Manure Impact on Soil Aggregation
If manure increases formation of larger (macro) and more stable soil aggregates, several benefits may result for fields fertilized by manure compared to commercial fertilizer including:
- Reduced runoff and soil erosion;
- Increased water infiltration into the soil possibly leading to greater drought tolerance; and
- Partial offsetting of higher soil P levels resulting from manure application and limiting P loss to local surface water.
The Manure and Soil Health blog will unpack some of the potential benefit of manure to soil quality by reviewing past research for clues as to manure’s benefits. Several research studies have documented manure application impact on improvement of soil physical properties. This blog article examines published research by Charles Wortmann and Charles Shapiro, The Effects of Manure Application on Soil Aggregation.
Wortmann and Shapiro conducted studies at three separate Nebraska farms to explore the impact of composted beef manure, stockpiled beef manure and swine manure on soil aggregate size. Their hypothesis proposed that manure will produce increased macro-aggregate formation with the intent of learning 1) how quickly these aggregates form, 2) impact of alternative manure sources, and 3) the residual effects of manure on aggregates. Three studies were conducted with silty loam or silty clay loam soils. Feedlot manure solids was applied at 20 to 22 dry tons/acre (roughly 40 to 44 wet tons/ac) and swine manure at 1.2 dry tons/acre (roughly 4800 gallons per acre if manure is 6% solids). Four conclusions were drawn providing clues about manure’s benefits.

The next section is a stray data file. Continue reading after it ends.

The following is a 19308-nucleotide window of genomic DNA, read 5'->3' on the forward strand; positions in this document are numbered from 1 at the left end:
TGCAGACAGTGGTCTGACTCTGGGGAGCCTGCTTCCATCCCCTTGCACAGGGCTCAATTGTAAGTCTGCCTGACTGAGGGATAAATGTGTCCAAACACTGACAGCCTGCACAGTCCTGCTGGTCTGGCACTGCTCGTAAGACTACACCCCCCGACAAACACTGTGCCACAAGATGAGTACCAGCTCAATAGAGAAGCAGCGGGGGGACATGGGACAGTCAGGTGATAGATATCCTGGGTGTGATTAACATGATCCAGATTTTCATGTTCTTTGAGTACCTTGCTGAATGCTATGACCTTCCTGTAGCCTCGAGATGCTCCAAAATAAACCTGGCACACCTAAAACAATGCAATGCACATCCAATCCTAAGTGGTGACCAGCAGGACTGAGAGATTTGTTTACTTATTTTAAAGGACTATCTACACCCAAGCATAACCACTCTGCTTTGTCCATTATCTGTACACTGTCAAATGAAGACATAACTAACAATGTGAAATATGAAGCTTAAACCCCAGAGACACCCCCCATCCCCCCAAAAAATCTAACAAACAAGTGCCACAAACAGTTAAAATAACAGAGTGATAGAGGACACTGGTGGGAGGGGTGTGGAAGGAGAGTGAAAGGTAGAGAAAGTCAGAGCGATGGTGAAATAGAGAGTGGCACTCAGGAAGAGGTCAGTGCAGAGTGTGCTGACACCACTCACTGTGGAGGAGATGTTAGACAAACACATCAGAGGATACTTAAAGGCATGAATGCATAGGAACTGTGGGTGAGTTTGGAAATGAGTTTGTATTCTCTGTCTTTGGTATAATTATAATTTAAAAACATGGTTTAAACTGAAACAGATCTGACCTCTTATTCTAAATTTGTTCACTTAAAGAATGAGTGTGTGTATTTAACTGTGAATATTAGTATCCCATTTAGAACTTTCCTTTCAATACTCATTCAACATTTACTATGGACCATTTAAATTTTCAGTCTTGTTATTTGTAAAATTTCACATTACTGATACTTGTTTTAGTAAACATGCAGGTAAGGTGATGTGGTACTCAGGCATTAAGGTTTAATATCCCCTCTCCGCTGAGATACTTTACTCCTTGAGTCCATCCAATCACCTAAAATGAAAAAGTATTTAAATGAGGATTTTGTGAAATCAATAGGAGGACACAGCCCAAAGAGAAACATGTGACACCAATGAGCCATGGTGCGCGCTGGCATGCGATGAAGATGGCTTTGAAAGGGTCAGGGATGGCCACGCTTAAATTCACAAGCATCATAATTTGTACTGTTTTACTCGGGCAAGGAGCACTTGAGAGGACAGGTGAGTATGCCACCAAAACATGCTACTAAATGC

Water stable large macro-aggregates were increased 2 to 3 times for manured soils compared to commercially fertilized soils.